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13 May 2010 Refractive x-ray optics made from polymer microstructures
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Refractive X-ray lenses can be used effectively, to focus or collimate X-rays with photon energies clearly above 10 keV. On the one hand parabolic Compound Refractive Lenses (CRLs) are suitable as imaging optics in high resolution X-ray microscopy. The most recent developments are nanofocusing refractive X-ray lenses (NFLs). These show focal spot sizes of less below 100 nm. On the other hand refractive X-ray lenses can provide a high photon flux when used as large aperture condenser optics. Two types of refractive condenser optics made out of structures with triangular profile have been developed at the Institute for Microstructure Technology (IMT) at the Karlsruhe Institute of Technology (KIT) and have been tested at synchrotron sources in recent years. One type of special interest is the Rolled X-ray Prism Lens (RXPL). These lenses are made of a rolled polymer foil structured with micro grooves with triangular profile. The combination of such condenser optics and NFLs provides a basis for future hard X-ray microscopes.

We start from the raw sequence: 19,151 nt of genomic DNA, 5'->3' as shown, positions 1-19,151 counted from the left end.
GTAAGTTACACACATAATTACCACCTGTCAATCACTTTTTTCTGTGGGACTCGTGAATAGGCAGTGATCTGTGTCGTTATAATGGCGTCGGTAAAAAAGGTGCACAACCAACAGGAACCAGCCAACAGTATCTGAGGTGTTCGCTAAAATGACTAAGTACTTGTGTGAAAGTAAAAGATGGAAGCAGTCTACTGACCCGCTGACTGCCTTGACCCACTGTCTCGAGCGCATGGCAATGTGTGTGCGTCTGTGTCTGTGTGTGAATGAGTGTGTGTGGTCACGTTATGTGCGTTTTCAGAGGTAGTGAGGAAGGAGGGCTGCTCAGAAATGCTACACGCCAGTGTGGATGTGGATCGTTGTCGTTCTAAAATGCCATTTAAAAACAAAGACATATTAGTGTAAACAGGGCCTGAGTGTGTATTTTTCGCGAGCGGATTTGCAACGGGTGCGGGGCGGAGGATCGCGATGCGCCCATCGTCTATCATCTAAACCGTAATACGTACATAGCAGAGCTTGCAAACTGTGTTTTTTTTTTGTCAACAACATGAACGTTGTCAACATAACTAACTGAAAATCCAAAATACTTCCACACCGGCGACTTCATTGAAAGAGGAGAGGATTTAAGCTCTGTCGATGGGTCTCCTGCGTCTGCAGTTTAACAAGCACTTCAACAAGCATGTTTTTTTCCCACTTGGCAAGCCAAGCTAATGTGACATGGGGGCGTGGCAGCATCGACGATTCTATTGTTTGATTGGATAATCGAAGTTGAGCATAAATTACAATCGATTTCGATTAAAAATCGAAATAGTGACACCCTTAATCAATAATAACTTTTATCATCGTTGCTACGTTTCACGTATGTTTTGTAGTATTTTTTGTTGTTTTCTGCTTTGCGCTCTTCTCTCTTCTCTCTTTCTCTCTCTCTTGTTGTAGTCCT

© (2010) COPYRIGHT Society of Photo-Optical Instrumentation Engineers (SPIE). Downloading of the abstract is permitted for personal use only.
M. Simon, V. Nazmov, E. Reznikova, A. Last, J. Mohr D.D.S., P.-J. Jakobs, V. Saile, O. Bunk, C. Kewish, D. Batchelor, and R. Simon "Refractive x-ray optics made from polymer microstructures", Proc. SPIE 7716, Micro-Optics 2010, 77161B (13 May 2010);


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